Vivint Solar (NYSE:VSLR) recently experienced a major upsurge after Deutsche (NYSE:DB) raised Vivint Solar's target stock price to $7.50. Deutsche believes that Vivint Solar is well-positioned to hit its 2016 installation target as a result of an improving tax equity environment. Vivint Solar's tax equity situation certainly appears to be improving considering the fact that company recently closed a tax equity investment fund with a commitment of $75 million.
Despite improvements on the tax equity front, Vivint Solar is still plagued with many other problems. In addition to the general industry headwinds affecting all major residential solar players, Vivint Solar has many unique challenges facing it. The most glaring obstacle facing Vivint Solar is its stagnating cost structure, of which has become increasingly uncompetitive in recent quarters. In addition, Vivint Solar appears to be struggling to keep up with the changing solar landscape.
Increasingly Tough Cost Environment
The slowing growth experienced by the residential solar industry is making it harder for major residential solar companies to cut costs. The slowdown has caused major residential solar companies' sales costs per watt to skyrocket as sales costs are being spread across a smaller growth base. In this respect, Vivint Solar is actually doing better than its main rival SolarCity (SCTY) as Vivint Solar's sales costs per watt did not increase nearly as much. In fact, SolarCity sales costs per watt nearly doubled from Q4 to Q1.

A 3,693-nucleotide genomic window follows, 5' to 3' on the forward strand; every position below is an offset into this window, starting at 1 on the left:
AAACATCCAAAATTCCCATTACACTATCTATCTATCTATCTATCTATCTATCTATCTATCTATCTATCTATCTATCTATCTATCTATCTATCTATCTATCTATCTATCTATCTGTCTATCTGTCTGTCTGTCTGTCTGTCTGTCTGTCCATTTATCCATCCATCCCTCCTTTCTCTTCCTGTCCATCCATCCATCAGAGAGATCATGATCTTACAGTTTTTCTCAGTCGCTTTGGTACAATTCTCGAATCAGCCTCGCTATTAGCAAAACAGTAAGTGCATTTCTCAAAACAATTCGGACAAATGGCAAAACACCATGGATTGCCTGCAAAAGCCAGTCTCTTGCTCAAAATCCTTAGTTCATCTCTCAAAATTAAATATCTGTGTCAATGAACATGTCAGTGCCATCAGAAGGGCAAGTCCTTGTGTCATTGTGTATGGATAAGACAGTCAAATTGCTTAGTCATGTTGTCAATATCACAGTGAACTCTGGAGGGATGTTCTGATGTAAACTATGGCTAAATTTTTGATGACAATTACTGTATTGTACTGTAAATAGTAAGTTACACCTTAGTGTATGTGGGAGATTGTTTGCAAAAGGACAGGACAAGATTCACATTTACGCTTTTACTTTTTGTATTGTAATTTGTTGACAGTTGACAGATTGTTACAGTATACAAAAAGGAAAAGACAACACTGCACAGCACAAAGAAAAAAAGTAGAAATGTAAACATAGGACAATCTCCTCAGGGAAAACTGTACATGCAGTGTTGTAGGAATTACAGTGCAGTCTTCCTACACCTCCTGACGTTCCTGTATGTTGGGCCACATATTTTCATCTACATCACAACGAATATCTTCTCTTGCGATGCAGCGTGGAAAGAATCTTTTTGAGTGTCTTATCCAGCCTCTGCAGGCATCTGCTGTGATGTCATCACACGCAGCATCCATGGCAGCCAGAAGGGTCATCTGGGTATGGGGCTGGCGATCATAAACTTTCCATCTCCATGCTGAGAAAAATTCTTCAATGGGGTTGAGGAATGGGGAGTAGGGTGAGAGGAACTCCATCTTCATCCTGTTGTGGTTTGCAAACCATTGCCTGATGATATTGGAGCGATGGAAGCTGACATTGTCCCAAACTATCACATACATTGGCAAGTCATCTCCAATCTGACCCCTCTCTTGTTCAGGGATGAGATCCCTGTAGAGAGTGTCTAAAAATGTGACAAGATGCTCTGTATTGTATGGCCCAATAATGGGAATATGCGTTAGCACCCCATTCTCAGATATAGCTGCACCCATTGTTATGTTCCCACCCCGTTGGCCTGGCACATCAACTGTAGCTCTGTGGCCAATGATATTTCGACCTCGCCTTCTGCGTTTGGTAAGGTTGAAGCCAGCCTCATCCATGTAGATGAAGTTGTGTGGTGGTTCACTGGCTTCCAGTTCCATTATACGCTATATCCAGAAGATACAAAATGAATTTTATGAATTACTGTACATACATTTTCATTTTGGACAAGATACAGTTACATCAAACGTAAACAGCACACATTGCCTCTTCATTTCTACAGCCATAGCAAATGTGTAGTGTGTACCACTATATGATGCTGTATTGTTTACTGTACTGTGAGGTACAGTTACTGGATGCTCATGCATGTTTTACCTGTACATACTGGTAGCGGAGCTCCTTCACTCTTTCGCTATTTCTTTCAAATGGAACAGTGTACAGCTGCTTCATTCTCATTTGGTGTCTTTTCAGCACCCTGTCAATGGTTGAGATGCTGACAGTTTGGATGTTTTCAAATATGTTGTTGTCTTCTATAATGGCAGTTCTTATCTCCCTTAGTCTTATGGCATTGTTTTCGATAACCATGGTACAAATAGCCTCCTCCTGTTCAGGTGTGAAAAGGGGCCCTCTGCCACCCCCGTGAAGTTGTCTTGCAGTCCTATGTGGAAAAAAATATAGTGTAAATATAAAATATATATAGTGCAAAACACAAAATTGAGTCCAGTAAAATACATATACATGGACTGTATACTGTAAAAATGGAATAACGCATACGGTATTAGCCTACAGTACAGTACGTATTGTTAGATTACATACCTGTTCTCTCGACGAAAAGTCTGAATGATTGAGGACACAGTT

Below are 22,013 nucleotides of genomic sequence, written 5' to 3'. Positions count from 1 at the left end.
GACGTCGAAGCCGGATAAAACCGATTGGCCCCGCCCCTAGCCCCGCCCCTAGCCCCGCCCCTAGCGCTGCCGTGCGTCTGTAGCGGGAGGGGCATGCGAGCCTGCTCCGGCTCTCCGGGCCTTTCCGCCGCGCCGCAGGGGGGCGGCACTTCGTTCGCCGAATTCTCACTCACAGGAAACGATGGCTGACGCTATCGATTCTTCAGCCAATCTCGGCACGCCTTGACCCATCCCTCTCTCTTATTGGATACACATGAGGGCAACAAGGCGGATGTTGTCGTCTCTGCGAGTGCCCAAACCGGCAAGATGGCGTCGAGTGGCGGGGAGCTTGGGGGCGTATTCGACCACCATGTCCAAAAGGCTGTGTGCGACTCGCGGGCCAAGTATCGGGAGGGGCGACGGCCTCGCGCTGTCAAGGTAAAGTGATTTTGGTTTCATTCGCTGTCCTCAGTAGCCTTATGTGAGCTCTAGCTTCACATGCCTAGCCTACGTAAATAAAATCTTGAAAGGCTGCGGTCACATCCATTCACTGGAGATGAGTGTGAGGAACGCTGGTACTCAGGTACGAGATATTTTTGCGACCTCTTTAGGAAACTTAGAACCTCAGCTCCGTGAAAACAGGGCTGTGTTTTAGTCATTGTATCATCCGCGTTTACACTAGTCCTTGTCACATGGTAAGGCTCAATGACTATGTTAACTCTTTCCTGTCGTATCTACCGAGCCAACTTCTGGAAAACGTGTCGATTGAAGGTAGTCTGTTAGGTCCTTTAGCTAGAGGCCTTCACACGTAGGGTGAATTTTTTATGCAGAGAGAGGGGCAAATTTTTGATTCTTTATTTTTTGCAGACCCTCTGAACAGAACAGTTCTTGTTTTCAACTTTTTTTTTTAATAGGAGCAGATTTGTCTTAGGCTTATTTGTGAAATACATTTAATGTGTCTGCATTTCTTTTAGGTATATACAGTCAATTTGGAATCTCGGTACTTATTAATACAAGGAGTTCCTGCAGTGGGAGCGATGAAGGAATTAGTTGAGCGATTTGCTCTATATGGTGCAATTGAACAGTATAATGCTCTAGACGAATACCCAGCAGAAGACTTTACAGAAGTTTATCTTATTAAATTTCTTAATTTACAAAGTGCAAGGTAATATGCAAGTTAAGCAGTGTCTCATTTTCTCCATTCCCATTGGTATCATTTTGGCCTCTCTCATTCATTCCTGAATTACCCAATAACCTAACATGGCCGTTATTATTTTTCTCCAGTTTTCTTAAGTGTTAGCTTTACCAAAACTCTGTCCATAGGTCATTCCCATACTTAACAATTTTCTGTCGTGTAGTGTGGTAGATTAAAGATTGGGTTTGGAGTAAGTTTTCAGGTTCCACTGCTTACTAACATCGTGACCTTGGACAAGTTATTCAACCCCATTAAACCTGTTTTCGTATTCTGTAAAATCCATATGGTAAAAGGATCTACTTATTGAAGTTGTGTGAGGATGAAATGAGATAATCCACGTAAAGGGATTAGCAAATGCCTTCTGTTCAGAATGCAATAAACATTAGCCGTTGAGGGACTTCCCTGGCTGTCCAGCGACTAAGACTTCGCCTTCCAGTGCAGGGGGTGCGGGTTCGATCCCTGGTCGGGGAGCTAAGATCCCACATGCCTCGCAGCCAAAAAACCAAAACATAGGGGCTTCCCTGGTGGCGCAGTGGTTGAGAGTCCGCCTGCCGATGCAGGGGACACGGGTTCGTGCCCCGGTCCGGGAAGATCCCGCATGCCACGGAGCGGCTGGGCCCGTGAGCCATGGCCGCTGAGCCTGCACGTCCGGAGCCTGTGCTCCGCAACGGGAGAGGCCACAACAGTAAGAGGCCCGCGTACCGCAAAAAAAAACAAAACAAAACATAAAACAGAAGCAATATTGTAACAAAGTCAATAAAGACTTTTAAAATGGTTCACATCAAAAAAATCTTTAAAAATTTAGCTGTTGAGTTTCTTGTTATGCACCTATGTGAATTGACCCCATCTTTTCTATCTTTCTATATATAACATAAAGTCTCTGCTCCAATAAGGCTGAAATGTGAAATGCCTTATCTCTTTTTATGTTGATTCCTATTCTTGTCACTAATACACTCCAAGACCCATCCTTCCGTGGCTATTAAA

Nevertheless, Vivint Solar's cost situation appears to be far worse than that of SolarCity. While the total cost gap (in favor of SolarCity) between the two companies narrowed in Q1, much of this narrowing came as a result of SolarCity's massively inflated sales costs per watt. In the likely scenario that SolarCity's bookings pick back up, the company sales costs per watt should return to normal levels. This should once again cause a glaring disparity between the two companies' cost structures.
In terms of installation costs per watt, which is more reflective of a residential solar company's operational capabilities, Vivint Solar is still lagging far behind SolarCity. At the end of Q1, Vivint Solar's installation cost per watt stood at $2.39 compared to SolarCity's $1.98. This large difference is made worse by the fact that Vivint Solar appears to be cutting its installation costs at a slower pace than SolarCity. Whereas Vivint Solar's installation cost per watt increased by ~3% YOY, SolarCity's installation cost per watt decreased by ~6% YOY.
Although Vivint Solar's total cost structure of $3.34 per watt (at the end of Q1) is still relatively low compared to the rest of the industry, the company's most important point of comparison is SolarCity given their similar products, sizes and markets. In this respect, Vivint Solar still has much to work on in terms of costs. Moreover, regional installers appear to be making cost gains against larger residential solar companies. This trend will only put more pressure on Vivint Solar to improve its costs.